#RussianProverb: Written with Pitchfork on the Water


Written by Pitchfork on the Water

Вилами на воде писано (vilami na vode pisano).

Literally: written with pitchfork on the water.

Meaning: it is unknown how something is going to be in the future.

English equivalents: up in the air; not written in stone.

Written by Pitchfork on the Water IIProbable origins of the proverb:

1) Although in contemporary Russian ‘vily‘ (pl.) means pitchfork it has also another meaning: South Slavic female spirits who live in ponds (sing.: vilacf. mermaids). They can tell fortune writing what is going to be on the water.

Ivan Kramskoi - The Mermaids, 1871.
Ivan Kramskoi – The Mermaids, 1871.

2) Until now in some Russian dialects ‘vily‘ also means circles on the water. While fortune telling stones were thrown in the water. Prediction was based on the form, size of the resulting circles as well as the way they crossed.

Ivan Kramskoi - Christmas Eve Fortune Telling, 1870s.
Ivan Kramskoi – Christmas Eve Fortune Telling, 1870s.

 3) There was a pagan ritual: a defensive spell against vodyanoy (male water spirit) when Russian peasants drew a cross on the water using a knife or a scythe. The latter were symbols of the god called Perun. Perun was the god of thunder and lightning (cf. Thor, Zeus, Indra, etc.). He was the highest god of the Slavic pantheon.

Ivan Bilibin - Vodyanoy, 1934.
Ivan Bilibin – Vodyanoy, 1934.

4) According to another version this saying is a loan translation of a Greek phrase γράφω στο νερό, i.e. to write on the water which has a figurative meaning – to do something useless or meaningless.

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4 thoughts on “#RussianProverb: Written with Pitchfork on the Water

  1. I love this. So many story angles. Am especially interested to hear about the vily water spirits. It reminded me of the ballet Giselle, which I loved as a child but never quite understood. But Giselle is whisked away to join the Willi (if I’ve spelled that right) who are female spirits of some sort.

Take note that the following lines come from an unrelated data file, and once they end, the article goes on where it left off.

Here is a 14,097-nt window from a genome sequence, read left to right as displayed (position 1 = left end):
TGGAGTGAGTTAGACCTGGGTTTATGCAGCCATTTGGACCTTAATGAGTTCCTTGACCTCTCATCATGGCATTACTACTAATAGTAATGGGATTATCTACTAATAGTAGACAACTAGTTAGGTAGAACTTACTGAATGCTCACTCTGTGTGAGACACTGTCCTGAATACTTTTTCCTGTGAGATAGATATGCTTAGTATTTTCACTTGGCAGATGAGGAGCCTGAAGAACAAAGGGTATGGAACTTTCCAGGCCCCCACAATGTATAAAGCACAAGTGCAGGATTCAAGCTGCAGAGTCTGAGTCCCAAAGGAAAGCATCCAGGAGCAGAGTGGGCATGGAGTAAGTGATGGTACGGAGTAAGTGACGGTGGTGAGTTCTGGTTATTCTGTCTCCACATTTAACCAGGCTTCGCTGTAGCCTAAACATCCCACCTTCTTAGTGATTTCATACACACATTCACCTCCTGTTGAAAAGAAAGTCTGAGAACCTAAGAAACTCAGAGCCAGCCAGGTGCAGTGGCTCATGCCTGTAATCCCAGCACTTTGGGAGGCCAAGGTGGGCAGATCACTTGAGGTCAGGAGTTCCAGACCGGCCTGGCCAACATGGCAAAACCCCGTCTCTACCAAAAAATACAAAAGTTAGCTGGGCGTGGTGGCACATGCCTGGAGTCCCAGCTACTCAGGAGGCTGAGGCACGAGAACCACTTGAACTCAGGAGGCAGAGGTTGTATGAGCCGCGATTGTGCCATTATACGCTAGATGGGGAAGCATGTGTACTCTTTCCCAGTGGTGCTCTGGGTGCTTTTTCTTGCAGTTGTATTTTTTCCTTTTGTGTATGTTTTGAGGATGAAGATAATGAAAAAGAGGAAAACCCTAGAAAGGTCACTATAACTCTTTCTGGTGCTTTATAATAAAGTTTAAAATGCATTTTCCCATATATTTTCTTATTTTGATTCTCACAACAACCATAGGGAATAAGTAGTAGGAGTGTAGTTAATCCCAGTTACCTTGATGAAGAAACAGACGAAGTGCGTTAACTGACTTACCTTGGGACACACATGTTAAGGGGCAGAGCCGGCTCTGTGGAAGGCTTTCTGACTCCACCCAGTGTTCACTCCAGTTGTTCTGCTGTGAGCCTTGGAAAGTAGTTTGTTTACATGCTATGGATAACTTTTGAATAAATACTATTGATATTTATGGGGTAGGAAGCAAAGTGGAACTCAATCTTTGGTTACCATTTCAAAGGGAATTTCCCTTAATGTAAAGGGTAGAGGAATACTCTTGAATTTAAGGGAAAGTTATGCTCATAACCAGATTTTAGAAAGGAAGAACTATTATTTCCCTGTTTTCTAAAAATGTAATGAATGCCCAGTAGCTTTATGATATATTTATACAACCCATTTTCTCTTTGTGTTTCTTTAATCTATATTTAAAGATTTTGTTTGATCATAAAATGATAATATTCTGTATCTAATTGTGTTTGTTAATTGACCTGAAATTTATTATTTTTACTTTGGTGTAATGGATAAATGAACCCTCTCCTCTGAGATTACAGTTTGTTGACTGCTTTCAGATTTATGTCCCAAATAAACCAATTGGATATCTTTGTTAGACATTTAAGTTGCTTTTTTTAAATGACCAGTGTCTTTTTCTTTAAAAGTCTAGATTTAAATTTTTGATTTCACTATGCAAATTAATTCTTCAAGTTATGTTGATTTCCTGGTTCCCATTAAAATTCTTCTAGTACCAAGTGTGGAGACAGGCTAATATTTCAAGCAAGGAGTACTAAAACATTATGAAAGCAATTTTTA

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    1. Thank you! The Wilis in this ballet are the vily (вилы) I mentioned in my post. In Slavic folklore they are described as dead maidens who retaliate against those who did wrong to them.

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      1. Thanks for explaining that. It’s interesting that the word вилы makes more sense to me in the Russian original than in the romanized version. Makes me remember that I miss my Russian. I have little occasion to use it. Probably couldn’t string a sentence together these days.

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        1. My pleasure! Unfortunately, we forget languages that we don’t use in our everyday life. That’s why I encourage people who know Russian to write in Russian (here). It’s a little practice but still a practice!

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